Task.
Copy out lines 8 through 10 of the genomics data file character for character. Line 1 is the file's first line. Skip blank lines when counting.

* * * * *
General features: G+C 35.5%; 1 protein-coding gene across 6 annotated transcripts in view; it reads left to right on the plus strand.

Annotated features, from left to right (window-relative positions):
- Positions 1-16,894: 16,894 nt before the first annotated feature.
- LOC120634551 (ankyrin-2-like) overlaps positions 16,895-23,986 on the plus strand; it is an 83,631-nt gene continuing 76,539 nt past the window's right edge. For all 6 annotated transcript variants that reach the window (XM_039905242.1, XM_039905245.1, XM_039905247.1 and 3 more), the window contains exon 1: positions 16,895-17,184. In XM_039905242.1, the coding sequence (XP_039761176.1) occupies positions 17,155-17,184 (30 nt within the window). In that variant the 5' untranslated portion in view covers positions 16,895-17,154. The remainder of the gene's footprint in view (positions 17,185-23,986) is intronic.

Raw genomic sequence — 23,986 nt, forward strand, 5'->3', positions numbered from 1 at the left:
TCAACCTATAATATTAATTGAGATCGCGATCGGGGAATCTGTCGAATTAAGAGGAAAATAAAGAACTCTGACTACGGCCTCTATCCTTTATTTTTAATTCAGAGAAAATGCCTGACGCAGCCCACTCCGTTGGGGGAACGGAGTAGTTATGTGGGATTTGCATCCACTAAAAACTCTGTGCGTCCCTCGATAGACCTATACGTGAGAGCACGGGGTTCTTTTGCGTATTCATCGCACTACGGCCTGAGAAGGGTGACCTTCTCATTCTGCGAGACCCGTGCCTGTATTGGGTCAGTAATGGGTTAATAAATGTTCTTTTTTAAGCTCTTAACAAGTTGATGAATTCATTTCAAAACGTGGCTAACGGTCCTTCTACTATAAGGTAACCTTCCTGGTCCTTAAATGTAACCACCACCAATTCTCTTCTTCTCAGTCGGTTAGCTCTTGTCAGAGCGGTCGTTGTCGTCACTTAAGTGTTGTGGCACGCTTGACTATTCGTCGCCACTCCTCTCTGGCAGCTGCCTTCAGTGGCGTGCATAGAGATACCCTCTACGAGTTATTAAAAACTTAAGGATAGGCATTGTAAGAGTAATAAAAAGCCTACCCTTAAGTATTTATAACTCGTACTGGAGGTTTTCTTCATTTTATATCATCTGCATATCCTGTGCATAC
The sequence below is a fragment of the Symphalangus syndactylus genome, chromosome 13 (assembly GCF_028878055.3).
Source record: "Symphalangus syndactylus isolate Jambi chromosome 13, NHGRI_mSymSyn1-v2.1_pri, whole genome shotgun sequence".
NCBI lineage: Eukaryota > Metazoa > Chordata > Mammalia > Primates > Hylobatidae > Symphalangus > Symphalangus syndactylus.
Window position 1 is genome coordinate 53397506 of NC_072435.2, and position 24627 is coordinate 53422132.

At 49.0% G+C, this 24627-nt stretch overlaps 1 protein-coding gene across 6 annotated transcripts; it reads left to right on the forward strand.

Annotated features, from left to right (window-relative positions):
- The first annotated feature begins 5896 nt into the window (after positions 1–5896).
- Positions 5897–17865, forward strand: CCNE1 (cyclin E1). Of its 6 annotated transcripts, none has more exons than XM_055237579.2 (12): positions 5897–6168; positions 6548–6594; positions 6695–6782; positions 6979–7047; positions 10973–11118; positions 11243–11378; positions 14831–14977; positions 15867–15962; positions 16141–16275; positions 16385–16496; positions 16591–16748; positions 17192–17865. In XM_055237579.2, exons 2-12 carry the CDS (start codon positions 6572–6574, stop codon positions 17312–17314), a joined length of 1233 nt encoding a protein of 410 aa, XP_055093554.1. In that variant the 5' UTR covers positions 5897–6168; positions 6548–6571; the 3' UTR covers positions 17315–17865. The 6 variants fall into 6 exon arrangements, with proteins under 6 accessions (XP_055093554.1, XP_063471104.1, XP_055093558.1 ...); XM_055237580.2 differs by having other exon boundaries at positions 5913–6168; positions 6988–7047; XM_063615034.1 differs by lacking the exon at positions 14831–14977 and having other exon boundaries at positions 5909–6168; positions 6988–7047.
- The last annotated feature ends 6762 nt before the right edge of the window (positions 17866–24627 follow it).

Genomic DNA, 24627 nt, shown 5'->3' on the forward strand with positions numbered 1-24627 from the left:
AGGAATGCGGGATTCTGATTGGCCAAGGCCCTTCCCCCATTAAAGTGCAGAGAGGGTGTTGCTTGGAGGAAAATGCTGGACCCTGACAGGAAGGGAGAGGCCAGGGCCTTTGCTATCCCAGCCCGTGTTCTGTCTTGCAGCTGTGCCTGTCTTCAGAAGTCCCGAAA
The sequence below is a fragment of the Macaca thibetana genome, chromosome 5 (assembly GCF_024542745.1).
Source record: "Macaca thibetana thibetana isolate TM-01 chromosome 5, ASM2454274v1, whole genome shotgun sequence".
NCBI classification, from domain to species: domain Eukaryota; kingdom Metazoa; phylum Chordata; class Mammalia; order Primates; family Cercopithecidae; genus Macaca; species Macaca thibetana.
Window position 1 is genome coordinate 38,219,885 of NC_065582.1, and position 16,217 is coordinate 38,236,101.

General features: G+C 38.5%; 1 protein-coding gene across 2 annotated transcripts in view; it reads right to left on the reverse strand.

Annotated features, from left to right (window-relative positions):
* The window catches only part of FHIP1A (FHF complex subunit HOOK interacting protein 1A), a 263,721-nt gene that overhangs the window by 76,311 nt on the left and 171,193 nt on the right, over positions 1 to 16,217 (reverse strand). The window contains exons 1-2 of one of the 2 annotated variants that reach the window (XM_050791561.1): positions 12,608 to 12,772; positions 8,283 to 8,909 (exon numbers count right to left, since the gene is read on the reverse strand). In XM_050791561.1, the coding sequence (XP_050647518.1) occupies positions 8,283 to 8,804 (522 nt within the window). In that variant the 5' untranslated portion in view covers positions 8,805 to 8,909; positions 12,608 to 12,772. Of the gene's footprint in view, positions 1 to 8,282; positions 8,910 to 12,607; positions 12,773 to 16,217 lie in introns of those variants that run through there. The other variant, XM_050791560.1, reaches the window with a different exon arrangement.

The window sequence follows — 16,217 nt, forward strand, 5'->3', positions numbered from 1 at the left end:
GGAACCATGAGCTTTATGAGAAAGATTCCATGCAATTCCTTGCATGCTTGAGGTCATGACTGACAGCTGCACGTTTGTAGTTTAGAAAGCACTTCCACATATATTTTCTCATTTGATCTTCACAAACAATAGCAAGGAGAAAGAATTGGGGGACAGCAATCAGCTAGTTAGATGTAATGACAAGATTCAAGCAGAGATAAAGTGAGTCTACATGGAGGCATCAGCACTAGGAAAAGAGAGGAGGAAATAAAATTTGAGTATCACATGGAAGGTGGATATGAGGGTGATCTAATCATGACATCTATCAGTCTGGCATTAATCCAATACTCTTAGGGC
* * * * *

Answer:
Source record: "Symphalangus syndactylus isolate Jambi chromosome 13, NHGRI_mSymSyn1-v2.1_pri, whole genome shotgun sequence".
NCBI lineage: Eukaryota > Metazoa > Chordata > Mammalia > Primates > Hylobatidae > Symphalangus > Symphalangus syndactylus.
Window position 1 is genome coordinate 53397506 of NC_072435.2, and position 24627 is coordinate 53422132.